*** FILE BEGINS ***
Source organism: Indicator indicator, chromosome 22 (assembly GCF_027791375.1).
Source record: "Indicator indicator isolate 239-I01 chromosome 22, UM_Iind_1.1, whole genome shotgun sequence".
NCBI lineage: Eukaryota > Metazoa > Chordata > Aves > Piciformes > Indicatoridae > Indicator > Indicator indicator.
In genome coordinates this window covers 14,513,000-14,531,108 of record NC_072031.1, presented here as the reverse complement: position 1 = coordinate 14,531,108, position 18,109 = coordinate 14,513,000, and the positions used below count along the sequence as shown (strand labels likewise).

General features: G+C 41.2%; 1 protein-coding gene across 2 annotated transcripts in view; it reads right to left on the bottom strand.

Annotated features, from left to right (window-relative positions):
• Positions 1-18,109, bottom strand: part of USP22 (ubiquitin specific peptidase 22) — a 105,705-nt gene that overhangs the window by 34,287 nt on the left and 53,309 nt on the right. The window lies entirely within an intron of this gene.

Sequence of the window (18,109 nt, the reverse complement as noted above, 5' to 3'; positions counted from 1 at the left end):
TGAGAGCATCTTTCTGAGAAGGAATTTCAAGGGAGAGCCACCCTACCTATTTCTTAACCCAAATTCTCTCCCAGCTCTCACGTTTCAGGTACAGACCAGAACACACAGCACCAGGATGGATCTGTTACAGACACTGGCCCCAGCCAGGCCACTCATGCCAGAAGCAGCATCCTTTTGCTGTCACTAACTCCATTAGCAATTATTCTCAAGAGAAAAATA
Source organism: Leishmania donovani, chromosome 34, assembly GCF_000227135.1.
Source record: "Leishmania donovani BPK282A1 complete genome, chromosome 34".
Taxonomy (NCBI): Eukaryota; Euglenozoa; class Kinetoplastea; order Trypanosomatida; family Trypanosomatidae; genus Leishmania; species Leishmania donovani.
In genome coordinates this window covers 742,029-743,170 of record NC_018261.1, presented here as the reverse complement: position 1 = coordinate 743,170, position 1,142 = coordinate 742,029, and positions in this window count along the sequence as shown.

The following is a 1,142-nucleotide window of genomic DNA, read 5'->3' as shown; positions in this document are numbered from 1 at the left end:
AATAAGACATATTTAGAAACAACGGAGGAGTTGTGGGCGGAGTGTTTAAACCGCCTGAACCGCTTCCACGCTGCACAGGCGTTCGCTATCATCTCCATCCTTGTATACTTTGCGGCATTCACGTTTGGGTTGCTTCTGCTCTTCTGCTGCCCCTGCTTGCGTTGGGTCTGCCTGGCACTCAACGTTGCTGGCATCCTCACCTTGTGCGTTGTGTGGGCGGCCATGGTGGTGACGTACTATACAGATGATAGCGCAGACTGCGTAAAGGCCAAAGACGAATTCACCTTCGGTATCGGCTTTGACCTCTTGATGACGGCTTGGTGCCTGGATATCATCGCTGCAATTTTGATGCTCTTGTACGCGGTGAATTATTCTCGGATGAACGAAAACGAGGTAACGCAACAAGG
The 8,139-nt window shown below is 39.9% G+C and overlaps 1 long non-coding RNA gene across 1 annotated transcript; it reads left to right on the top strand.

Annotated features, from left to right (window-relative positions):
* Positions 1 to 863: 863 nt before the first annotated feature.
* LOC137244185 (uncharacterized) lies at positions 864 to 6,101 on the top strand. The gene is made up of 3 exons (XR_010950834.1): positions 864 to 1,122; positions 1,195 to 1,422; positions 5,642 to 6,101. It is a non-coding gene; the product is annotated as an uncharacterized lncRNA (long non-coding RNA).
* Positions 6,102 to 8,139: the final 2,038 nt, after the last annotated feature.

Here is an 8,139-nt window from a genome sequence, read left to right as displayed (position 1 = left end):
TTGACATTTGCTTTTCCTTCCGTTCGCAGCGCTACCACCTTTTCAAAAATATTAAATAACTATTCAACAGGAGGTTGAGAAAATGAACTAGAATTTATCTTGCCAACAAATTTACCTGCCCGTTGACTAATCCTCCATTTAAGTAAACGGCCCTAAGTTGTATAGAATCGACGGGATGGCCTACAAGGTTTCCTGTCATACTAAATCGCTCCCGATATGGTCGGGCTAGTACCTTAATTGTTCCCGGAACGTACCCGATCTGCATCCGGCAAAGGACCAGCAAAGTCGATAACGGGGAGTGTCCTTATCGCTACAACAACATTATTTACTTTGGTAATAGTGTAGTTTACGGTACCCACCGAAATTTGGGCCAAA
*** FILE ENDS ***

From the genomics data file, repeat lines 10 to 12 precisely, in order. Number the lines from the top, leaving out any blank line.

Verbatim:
Source organism: Leishmania donovani, chromosome 34, assembly GCF_000227135.1.
Source record: "Leishmania donovani BPK282A1 complete genome, chromosome 34".
Taxonomy (NCBI): Eukaryota; Euglenozoa; class Kinetoplastea; order Trypanosomatida; family Trypanosomatidae; genus Leishmania; species Leishmania donovani.